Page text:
Not a single Muslim candidate was given a BJP ticket to contest in the 2012 election. Modi did do a Sadbhavna yatra, or tolerance tour in the state, but minority community leaders were forced to attend these make-believe shows. The photos were then used by his propagandists to prove that their leader no longer indulges in minority-bashing. The hypocrisy is undeniable when, in an interview to Reuters, Modi made an allusion to Muslim deaths in the 2002 riots as “a puppy” coming under a car in a highway.

More directly, in 2003, his government passed a glibly-named Gujarat Freedom of Religion Law, a draconian anti-conversion legislation targeted against the Christians and Muslims.

Authoritarianism: Modi and his loyalists have been doing their best to control the judiciary, the police, media and education. The political influence not only tries to exonerate guilty friends and supporters, it also has communal undertones. For instance, 4000 riot-related cases were simply closed by the state police. And even after the Supreme Court ordered a compromised Gujarat Police to reopen 1,958 riot cases, arrests were made only in 117 cases. Investigations against Muslim rioters have moved much faster than those against Hindu rioters.

While some officers and administrators have courageously defied such influence, including former Additional Director General of Police, R B Sreekumar and police officer Sanjiv Bhatt, Modi is able to strike fear in most others. His dissidents like his Home Minister Haren Pandya have either been killed, had cases foisted on them or have had to face harassment and intimidation. He has polarised his own party, sidelining the old guard. Some of his own party-men maintain that he rules by “terrorizing” others. Reacting to the BJP coining the “NaMo” chant, likening Modi to a Hindu god, senior BJP leader Jaswant Singh said he didn’t think “veneration of an individual is a proper attitude for a political party”. Keshubhai Patel, a former Chief Minister of Gujarat who Modi succeeded, regards Modi as the Hitler of Gujarat. Singh was since expelled from the party and Patel quit. While Modi will always retain the core ideology of Hindutva, his personal taste for power is certainly in megalomaniac proportions – too individualistic, too autocratic and too opaque.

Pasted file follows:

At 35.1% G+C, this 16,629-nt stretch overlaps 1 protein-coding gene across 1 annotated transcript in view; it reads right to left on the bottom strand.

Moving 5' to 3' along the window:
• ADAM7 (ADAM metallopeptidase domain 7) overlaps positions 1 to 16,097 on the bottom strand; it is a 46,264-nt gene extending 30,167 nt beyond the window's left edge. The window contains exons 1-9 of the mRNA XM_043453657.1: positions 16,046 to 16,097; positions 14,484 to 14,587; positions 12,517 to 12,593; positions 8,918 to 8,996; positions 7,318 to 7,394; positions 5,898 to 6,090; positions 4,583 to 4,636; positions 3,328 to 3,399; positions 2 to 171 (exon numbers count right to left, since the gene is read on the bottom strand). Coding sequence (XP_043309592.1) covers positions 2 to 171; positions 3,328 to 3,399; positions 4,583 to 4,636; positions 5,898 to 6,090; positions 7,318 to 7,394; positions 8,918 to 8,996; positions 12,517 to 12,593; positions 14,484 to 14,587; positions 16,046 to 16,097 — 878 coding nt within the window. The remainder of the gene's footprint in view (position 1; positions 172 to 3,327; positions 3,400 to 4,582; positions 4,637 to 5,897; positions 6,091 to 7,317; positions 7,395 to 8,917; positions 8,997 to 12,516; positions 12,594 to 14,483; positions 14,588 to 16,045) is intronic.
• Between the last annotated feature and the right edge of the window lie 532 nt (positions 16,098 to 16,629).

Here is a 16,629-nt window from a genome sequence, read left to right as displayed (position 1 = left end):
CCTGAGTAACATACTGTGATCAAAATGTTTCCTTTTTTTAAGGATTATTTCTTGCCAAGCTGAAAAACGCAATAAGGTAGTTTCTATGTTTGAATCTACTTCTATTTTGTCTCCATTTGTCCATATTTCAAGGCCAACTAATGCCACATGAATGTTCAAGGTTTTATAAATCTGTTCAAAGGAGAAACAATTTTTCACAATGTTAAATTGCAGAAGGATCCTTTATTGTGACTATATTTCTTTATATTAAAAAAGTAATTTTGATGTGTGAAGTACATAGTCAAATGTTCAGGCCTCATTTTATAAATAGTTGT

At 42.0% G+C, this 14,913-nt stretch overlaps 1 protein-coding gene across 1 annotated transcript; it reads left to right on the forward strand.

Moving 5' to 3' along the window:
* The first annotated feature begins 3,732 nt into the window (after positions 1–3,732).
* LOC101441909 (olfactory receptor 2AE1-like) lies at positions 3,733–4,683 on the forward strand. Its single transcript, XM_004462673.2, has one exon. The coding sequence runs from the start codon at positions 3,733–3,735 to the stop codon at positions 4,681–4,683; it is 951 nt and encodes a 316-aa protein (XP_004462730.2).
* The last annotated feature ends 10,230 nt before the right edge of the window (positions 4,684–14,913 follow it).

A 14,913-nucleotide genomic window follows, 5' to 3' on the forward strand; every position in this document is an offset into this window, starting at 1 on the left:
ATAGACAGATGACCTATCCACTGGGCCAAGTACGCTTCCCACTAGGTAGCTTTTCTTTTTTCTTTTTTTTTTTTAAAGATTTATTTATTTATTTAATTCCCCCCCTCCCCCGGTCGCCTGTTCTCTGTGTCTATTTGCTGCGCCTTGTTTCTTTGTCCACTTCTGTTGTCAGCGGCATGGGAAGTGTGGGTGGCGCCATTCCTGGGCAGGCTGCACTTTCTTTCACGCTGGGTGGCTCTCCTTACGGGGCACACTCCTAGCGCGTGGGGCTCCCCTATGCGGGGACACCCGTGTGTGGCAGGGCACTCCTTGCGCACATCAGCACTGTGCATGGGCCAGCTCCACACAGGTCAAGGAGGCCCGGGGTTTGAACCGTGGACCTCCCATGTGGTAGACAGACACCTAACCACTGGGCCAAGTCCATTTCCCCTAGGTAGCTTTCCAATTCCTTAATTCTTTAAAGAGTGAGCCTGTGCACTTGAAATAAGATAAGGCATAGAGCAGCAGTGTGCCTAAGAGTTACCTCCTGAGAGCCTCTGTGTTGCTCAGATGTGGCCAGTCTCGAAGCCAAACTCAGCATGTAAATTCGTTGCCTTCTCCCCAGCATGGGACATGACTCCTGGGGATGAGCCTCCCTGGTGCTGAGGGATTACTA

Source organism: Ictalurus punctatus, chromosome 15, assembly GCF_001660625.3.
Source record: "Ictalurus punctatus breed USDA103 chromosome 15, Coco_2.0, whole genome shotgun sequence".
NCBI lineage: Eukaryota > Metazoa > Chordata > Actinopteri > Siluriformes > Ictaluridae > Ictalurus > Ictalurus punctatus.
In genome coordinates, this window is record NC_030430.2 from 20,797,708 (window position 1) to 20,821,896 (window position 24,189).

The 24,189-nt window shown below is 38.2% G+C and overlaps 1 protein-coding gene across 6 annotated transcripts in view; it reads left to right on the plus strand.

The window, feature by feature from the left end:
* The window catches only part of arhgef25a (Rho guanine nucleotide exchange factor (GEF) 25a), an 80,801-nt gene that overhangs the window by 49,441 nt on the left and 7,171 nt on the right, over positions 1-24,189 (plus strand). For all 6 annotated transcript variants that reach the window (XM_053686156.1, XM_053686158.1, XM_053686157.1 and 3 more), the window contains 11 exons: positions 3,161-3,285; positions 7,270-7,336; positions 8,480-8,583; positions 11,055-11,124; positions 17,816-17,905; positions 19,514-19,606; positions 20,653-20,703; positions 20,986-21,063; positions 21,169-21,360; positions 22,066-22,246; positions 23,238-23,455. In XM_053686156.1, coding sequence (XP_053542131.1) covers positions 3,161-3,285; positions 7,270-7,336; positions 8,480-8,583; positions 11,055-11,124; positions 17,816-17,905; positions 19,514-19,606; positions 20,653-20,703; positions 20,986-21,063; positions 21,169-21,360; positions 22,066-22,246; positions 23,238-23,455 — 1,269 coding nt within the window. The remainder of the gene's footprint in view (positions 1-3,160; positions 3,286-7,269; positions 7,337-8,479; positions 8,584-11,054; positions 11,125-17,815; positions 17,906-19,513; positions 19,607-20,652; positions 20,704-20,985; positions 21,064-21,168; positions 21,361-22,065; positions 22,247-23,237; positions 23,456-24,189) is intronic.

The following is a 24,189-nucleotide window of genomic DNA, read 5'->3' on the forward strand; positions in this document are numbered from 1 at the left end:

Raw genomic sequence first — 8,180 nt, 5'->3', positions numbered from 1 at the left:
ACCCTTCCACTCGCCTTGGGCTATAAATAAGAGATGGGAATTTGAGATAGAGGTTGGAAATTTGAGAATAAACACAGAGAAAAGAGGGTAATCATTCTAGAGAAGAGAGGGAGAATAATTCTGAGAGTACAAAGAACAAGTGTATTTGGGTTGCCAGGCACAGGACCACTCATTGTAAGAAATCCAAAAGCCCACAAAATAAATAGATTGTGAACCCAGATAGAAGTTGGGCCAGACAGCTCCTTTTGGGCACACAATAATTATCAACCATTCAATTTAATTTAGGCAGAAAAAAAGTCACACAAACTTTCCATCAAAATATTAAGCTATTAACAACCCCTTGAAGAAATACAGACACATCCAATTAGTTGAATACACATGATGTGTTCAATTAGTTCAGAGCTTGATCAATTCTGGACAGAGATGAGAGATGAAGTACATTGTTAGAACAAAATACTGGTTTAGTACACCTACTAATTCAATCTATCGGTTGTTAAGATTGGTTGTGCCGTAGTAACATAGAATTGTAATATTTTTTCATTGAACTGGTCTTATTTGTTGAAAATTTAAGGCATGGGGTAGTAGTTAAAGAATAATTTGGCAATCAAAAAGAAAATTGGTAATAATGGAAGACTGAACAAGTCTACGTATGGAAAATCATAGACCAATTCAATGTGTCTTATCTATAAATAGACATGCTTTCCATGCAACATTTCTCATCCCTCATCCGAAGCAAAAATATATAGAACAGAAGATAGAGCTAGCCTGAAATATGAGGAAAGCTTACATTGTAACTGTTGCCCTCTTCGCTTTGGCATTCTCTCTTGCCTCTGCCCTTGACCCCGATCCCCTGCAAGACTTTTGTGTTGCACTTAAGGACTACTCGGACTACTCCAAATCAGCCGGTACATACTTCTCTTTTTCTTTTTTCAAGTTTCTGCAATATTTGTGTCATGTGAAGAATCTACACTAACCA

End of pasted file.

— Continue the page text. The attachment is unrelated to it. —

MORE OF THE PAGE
The impact of identity politics: While not all Hindus in India subscribe to Hindutva, understanding that the idea of a Hindu nation state violates the pluralistic character of the Constitution of India, it is undeniable that the middle-class and a large section of the rich are quite taken by Moditva. He provides them with a heady cocktail of the fruits of globalisation, economic power and hard-core religious fundamentalism. Identity politics is an unfortunate political tool across the country, and its success in garnering votes has legitimized its use. Hate speeches keep political careers secure. It has meant the destruction of democratic principles and the values enshrined in the Indian Constitution.

Modi is one such polarizing figure and his unapologetic divisiveness makes has caused large sections of Gujarat to live under apartheid. This wave of fundamentalism and authoritarianism has already had serious repercussions all over the country.